by nathan oster
It may have ended in rejection, but the process that supporters of the Antelope Butte Ski Area went through in their pursuit of grant funding from the Wyoming Business Council was still a significant step in the right direction.
Mark Weitz, a spokesperson for the nonprofit Antelope Butte Foundation, said the application for business committed grant funding and the site visit that application triggered put the ski area project on the WBC’s radar screen.
“Without an application, you’re really just a phone call,” said Weitz. “If you can get an application before the council, that formally starts the process of them working with you.”
Weitz said the WBC members who toured the site June 26 said that they were supportive of the project, but that the grant application was denied because they didn’t feel the pot of “business committed” grant money was the right source for the ski area improvements.
Those dollars are typically used to attract businesses that would generate high-paying tech jobs, Weitz said. “With the ski area being tourism based, it just doesn’t pay those same type of high salaries. They told us it would be an uphill battle, but we knew that going in.”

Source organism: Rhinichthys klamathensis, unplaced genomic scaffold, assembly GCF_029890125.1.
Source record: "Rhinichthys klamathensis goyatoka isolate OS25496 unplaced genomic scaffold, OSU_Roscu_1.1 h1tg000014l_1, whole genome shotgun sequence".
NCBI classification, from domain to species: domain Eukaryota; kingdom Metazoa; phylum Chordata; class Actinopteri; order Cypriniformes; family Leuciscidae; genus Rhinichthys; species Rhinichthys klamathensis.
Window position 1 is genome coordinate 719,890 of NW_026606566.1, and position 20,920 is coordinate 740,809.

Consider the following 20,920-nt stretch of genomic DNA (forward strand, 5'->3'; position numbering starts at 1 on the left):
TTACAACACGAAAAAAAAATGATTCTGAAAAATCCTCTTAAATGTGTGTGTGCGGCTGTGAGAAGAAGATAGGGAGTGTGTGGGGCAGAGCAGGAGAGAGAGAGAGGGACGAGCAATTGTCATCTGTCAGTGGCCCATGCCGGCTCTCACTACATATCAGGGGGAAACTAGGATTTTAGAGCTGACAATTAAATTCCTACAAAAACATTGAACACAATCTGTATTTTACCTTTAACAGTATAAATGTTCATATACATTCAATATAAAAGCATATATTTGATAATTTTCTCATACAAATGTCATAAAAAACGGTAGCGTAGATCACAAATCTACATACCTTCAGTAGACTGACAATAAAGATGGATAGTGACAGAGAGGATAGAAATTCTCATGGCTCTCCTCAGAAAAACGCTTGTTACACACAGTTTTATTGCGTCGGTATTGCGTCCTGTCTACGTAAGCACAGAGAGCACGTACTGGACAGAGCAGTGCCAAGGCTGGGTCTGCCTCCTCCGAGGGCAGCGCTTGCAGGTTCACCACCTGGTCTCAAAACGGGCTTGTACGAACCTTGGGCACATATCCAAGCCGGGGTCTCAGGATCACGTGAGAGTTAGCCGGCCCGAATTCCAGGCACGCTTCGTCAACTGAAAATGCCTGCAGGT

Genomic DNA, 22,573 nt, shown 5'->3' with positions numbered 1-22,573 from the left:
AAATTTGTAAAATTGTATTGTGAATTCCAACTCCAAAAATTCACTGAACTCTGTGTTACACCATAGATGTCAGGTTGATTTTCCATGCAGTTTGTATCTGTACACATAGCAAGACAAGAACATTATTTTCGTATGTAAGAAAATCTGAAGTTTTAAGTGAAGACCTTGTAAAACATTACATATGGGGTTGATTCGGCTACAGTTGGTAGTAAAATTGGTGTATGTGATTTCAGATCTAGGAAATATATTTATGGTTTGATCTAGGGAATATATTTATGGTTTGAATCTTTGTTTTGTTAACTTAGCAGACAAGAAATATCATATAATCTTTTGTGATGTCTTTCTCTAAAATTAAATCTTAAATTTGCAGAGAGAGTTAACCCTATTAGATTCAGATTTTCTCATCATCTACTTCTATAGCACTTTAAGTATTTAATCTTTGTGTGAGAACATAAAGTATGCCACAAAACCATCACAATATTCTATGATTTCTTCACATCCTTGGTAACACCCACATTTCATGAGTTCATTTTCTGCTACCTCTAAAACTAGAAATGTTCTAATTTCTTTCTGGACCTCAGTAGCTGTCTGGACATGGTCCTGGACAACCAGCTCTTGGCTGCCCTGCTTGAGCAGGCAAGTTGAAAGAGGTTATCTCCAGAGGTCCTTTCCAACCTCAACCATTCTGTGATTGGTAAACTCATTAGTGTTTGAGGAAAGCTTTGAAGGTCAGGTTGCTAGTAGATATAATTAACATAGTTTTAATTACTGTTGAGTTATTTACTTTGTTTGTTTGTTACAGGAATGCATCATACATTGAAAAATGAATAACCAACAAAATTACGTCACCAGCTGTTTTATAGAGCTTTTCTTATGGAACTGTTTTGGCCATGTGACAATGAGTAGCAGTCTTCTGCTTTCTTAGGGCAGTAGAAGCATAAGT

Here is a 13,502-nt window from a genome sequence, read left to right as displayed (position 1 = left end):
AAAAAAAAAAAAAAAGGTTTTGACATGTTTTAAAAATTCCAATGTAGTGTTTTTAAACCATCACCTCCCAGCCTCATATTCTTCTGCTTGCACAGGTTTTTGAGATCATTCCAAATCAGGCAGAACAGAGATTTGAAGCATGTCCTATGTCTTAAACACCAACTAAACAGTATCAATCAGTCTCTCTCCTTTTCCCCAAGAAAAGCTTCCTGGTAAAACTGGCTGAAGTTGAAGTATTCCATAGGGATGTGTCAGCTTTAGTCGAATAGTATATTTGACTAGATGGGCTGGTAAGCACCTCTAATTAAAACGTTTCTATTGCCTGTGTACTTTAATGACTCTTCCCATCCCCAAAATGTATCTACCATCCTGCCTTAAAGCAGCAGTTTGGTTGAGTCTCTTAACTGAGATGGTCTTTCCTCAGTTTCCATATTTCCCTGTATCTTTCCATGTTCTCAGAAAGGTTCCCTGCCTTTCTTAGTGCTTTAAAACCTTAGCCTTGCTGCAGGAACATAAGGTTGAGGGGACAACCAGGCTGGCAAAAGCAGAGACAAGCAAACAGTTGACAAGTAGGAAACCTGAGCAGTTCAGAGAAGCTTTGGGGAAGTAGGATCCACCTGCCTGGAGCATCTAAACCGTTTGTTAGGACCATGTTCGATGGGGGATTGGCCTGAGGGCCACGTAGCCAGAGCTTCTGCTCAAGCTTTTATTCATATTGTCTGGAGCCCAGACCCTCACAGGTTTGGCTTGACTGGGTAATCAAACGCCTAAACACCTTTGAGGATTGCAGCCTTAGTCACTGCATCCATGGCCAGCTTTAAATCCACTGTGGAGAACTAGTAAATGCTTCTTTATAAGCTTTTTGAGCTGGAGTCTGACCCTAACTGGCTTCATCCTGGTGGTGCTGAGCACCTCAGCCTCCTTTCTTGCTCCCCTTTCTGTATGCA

Weitz said the foundation plans to approach the WBC again once a source of grant money other than the “business committed” pool is identified. “Bottom line, they really like this project, but what it represents doesn’t fit into the ‘business’ committed’ category.”
On another front, Weitz said legal documents are being prepared for Big Horn County to take ownership of the Antelope Butte Ski Area capital improvements, including the lift, the lodge garage and other facilities. Under the plan, the U.S. Forest Service would retain ownership of the land.
The foundation is also preparing to have the lifts formally evaluated, noting that they haven’t been used in seven years and that the foundation wants to know precisely what must be done to get them fully operational.
Weitz conceded that it has been a slow process getting the ski area reopened and that the previously stated goal of being back in business by this coming winter is no longer realistic.
“We were ambitious in our thinking,” he said. “For it to happen by this winter, we’d need to be under construction right now … and we’re not at that point quite yet. Realistically speaking, we’re looking at construction next summer, opening during the winter of 2013-14.”
Weitz said it’s possible that the first event at the new ski area could occur in the summer of 2013, citing recent changes that gave ski runs around the country the ability to be operational year-round. For example, he said the ski area’s lodge could be used for weddings or other family gatherings.